Counter-protesters Target Westboro Baptist Church

RNS photo by Kellie Kotraba

Taylor Hewlett, 9, watches Josh Flowers and Nathan Rascher put away a flag across from the church. RNS photo by Kellie Kotraba

Thousands of people wearing red shirts gathered in downtown Columbia, Mo., July 21 to honor an Army solider killed recently in Afghanistan—and to fend off Westboro Baptist Church.  

The controversial church, based in Topeka, Kan., had posted fliers around Columbia in advance of the funeral of Army Spc. Sterling Wyatt, who was killed July 11 by an improvised explosive device.   

“These soldiers are dying for the homosexual and other sins of America. God is now America’s enemy, and God Himself is fighting against America," the posters read. "THANK GOD FOR IEDs.”

VIDEO: Images from NATO Protests in Chicago

From the Chicago Sun-Times:

Several thousand protesters spent five hours peacefully chanting, singing and marching against war. At the end, nearly 40 young veterans dramatically took their military medals and hurled them toward McCormick Place, where world leaders met behind closed doors.

It was supposed to end there — at Michigan and Cermak.

But a “Black Bloc” of about 100 anarchists wanted something else. The group, which chanted “What do we want? Dead cops!” as it left Grant Park at 2 p.m., surged to the front of the protest crowd and tried to break through the imposing line of Chicago cops in riot gear blocking its path.

Watch more videos from protests in Chicago inside the blog.

Egypt: The Revolution One Year On

Tahrir Square, November 2011. Image via Wiki Commons.

Tahrir Square, November 2011. Image via Wiki Commons

Today is one year to the day since protestors massed in Cairo's now-legendary Tahrir Square. Inspired by events in nearby Tunisia, hundreds of thousands of Egyptians called on their leader, Hosni Mubarak, to step aside and allow democratic reform to take place. The country, the city, the square, were (and remain) icons for what has become known as the Arab Spring.

The protests that began a year ago brought down a government that for too long had failed to care for its citizens in a manner that was good, decent and just. But in the time since, Egypt has walked a difficult path. How are Egyptians marking this poignant anniversary, how do they feel about the changes that have occurred, and what are their hopes for the years to come?

Here’s a round-up of some of the best insights into these questions from around the world:

Western Canada Tar Sand Pipeline Decision Delayed Until Late 2013

While citizens across the United States have been demanding President Obama deny the permit for the Keystone XL pipeline, Canadians and First Nations folks have been organizing as well.

One question I’ve been asked repeatedly during the Tar Sands organizing is: “If we stop the mining and oil company from building a pipeline from Alberta to Texas, won’t they just a build one from Alberta to the Pacific and ship the oil to China?”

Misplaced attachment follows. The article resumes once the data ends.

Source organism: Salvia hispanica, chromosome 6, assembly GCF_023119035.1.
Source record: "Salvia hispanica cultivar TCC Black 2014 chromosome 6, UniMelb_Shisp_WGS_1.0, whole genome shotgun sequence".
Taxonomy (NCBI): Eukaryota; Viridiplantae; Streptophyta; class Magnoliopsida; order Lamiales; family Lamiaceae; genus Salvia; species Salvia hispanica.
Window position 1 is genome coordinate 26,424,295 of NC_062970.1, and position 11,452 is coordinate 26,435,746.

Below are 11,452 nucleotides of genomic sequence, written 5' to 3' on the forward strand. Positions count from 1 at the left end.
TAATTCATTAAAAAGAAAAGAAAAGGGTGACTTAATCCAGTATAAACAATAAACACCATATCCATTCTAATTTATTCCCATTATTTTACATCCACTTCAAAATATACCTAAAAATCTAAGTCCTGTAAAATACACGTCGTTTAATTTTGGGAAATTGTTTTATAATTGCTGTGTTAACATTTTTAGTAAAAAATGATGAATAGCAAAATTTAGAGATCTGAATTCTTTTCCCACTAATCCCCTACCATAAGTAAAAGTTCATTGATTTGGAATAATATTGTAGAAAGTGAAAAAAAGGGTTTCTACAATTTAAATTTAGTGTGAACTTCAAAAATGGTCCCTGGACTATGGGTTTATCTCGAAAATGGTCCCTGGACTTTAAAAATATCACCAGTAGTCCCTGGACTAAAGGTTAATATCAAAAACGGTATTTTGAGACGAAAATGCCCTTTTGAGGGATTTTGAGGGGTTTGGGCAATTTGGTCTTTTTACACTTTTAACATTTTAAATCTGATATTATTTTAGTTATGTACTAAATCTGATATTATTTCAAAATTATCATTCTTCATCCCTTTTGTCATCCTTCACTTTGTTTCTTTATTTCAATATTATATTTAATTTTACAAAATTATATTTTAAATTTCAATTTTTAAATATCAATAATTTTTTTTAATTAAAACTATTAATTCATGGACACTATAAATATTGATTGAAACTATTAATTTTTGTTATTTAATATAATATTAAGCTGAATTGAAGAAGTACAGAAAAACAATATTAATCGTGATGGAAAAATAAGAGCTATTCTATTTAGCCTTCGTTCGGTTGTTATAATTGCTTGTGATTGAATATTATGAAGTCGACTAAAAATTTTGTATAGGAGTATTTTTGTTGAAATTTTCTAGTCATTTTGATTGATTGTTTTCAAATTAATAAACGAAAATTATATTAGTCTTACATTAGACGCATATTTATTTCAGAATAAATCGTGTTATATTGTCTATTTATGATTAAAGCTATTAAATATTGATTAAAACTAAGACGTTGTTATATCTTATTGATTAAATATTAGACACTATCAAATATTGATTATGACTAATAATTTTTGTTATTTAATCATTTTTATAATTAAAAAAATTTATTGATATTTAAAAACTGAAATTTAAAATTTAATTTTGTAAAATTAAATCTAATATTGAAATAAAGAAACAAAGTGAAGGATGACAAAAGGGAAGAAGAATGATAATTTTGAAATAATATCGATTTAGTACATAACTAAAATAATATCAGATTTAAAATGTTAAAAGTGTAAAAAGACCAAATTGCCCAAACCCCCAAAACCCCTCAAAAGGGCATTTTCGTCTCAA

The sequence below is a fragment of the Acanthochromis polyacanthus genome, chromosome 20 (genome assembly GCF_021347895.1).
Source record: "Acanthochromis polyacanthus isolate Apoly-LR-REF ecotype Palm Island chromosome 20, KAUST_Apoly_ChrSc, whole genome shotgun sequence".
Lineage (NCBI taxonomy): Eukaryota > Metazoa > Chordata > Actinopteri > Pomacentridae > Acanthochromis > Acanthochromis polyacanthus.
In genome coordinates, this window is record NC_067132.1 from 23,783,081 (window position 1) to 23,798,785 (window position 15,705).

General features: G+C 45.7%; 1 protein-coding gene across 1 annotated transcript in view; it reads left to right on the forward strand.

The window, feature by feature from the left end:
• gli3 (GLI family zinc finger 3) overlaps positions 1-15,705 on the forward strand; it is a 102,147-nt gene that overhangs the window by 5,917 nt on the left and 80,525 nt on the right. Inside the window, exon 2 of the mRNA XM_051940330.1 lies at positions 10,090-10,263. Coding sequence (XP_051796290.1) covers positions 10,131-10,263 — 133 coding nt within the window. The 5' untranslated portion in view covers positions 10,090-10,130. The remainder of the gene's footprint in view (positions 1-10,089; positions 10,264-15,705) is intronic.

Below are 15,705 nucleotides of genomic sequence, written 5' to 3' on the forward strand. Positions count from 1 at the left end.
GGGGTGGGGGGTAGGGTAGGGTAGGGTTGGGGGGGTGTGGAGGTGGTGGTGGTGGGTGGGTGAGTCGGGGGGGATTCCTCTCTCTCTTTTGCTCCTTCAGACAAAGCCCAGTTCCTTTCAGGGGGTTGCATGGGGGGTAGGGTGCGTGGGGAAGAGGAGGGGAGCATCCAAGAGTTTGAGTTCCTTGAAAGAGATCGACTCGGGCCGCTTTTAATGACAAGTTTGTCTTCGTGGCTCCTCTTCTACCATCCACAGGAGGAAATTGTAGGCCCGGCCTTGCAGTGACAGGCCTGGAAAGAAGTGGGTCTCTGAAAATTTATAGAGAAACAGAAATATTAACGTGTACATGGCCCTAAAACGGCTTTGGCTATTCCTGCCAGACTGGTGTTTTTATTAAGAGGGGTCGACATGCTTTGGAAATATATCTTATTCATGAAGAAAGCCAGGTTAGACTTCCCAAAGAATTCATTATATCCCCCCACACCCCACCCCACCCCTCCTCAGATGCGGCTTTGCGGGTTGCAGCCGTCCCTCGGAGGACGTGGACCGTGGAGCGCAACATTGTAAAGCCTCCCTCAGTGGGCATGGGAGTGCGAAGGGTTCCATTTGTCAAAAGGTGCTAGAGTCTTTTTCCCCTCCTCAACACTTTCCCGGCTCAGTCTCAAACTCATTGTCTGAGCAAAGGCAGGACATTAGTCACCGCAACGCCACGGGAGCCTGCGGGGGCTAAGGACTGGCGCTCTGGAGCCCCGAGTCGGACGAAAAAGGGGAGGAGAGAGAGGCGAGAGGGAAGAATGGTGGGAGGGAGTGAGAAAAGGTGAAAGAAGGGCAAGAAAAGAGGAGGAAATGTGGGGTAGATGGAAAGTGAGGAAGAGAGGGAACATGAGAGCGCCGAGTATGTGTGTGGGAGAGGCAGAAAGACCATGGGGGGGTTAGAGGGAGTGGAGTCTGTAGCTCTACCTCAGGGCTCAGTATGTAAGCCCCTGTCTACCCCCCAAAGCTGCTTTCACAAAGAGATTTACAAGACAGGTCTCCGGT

The companies were only too happy to have us buy their logic. But the truth was that our job in the U.S. was to keep the pipeline out of our backyard, and trust that the Canadian movement would do the same. Well, it turns out they have. First Nations folks pledged to block construction with their bodies and widespread public concern has forced the Harper government to review environmental concerns.

The Morning News: Monday, Dec. 5, 2011

Democrats See Opening To Attract Religious Voters In 2012 Election; Does Inequality Matter?; From Occupy To Progressive Renewal: Demanding The Just Society; Occupy Movement A Reminder Of What We Value; The Annual 'War On Christmas' Shows How A Faith That Once United America Now Divides It; Religious Leaders Target Repeal Of N.C. Death Penalty Law; Gulnare Free Will Baptist Church: Kentucky Congregation Overturns Ban On Interracial Couples.

Dark Days in Tahrir Square

Images captured Sunday 11/20/11 in Tahrir Square. Courtesy of Karen Jacob.

Images captured Sunday 11/20/11 in Tahrir Square. Courtesy of Karen Jacob.

As we gazed in shock at the battle below, Dr. Nadia quietly stepped back from the balcony.

We turned and saw her sitting alone in her office, hanging her head, shaking it from side to side in dejection. She had just said that the continued clashes were harming the revolution, that unknown forces were at work among the activists and in the military to undermine the revolution and prevent the transition to democracy.

No good can come from this, she said. Little could she have imagined that her words would be so quickly and horribly confirmed.

News: Quick Links 2

Protest Against Keystone XL Pipeline Planned For November 6; It's On: Republicans Slam Elizabeth Warren For Embracing Occupy Wall Street; Obama To Offer Plan To Aid Students Buried In Debt; Christian Leaders March With Occupy San Francisco To Financial District Carrying Golden Calf, Protests Corporate Greed; 'Bipolar Inequality': Did Americans Sign Up For This?